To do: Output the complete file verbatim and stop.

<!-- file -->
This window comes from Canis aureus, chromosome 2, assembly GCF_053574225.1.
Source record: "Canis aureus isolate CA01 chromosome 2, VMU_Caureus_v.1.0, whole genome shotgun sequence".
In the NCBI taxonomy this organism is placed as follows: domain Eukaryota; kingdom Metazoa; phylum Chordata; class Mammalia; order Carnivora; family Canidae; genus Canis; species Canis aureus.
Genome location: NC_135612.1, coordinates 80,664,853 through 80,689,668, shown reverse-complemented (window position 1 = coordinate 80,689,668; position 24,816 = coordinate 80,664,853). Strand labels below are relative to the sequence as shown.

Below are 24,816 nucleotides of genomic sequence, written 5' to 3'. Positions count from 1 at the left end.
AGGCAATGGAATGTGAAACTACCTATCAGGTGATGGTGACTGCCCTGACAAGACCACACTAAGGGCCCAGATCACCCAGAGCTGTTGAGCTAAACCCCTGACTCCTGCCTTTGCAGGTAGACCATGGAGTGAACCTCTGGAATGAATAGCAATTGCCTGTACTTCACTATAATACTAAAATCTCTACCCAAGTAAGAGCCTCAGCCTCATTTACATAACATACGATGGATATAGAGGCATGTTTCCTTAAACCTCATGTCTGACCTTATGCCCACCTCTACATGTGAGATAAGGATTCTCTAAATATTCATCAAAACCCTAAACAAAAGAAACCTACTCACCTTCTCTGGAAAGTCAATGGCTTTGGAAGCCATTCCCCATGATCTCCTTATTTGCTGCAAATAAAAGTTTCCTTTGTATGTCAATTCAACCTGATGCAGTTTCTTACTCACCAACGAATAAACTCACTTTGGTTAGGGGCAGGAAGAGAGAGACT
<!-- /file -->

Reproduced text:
This window comes from Canis aureus, chromosome 2, assembly GCF_053574225.1.
Source record: "Canis aureus isolate CA01 chromosome 2, VMU_Caureus_v.1.0, whole genome shotgun sequence".
In the NCBI taxonomy this organism is placed as follows: domain Eukaryota; kingdom Metazoa; phylum Chordata; class Mammalia; order Carnivora; family Canidae; genus Canis; species Canis aureus.
Genome location: NC_135612.1, coordinates 80,664,853 through 80,689,668, shown reverse-complemented (window position 1 = coordinate 80,689,668; position 24,816 = coordinate 80,664,853). Strand labels below are relative to the sequence as shown.

Below are 24,816 nucleotides of genomic sequence, written 5' to 3'. Positions count from 1 at the left end.
AGGCAATGGAATGTGAAACTACCTATCAGGTGATGGTGACTGCCCTGACAAGACCACACTAAGGGCCCAGATCACCCAGAGCTGTTGAGCTAAACCCCTGACTCCTGCCTTTGCAGGTAGACCATGGAGTGAACCTCTGGAATGAATAGCAATTGCCTGTACTTCACTATAATACTAAAATCTCTACCCAAGTAAGAGCCTCAGCCTCATTTACATAACATACGATGGATATAGAGGCATGTTTCCTTAAACCTCATGTCTGACCTTATGCCCACCTCTACATGTGAGATAAGGATTCTCTAAATATTCATCAAAACCCTAAACAAAAGAAACCTACTCACCTTCTCTGGAAAGTCAATGGCTTTGGAAGCCATTCCCCATGATCTCCTTATTTGCTGCAAATAAAAGTTTCCTTTGTATGTCAATTCAACCTGATGCAGTTTCTTACTCACCAACGAATAAACTCACTTTGGTTAGGGGCAGGAAGAGAGAGACT